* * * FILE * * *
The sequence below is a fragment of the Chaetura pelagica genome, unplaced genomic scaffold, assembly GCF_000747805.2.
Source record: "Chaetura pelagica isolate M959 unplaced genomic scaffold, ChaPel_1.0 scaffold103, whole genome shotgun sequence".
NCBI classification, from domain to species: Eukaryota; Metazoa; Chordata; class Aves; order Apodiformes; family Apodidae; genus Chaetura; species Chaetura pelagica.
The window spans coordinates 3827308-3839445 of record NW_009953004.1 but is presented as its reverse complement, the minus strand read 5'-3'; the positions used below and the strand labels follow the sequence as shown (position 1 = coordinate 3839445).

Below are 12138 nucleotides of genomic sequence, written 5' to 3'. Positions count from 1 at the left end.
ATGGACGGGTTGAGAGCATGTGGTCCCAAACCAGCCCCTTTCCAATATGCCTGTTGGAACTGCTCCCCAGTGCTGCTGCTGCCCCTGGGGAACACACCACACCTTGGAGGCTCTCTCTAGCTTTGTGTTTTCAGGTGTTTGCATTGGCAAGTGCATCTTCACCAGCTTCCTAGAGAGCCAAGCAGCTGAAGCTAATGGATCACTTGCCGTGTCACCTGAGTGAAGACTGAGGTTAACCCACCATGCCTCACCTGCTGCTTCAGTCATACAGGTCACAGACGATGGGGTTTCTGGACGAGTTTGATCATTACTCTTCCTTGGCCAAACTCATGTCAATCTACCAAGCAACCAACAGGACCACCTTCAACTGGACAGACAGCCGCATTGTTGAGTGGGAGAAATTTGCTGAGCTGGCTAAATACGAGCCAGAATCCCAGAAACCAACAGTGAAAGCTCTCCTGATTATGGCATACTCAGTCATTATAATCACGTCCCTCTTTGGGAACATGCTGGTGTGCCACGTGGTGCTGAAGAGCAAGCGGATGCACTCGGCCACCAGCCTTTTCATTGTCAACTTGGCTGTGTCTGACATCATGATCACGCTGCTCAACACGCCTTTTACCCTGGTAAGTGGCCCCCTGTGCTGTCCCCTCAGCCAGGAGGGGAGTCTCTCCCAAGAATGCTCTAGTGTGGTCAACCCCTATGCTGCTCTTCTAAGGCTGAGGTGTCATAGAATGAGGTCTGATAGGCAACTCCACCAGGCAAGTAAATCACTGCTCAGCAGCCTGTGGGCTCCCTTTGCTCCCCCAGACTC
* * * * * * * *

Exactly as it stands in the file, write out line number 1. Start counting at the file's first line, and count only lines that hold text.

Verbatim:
The sequence below is a fragment of the Chaetura pelagica genome, unplaced genomic scaffold, assembly GCF_000747805.2.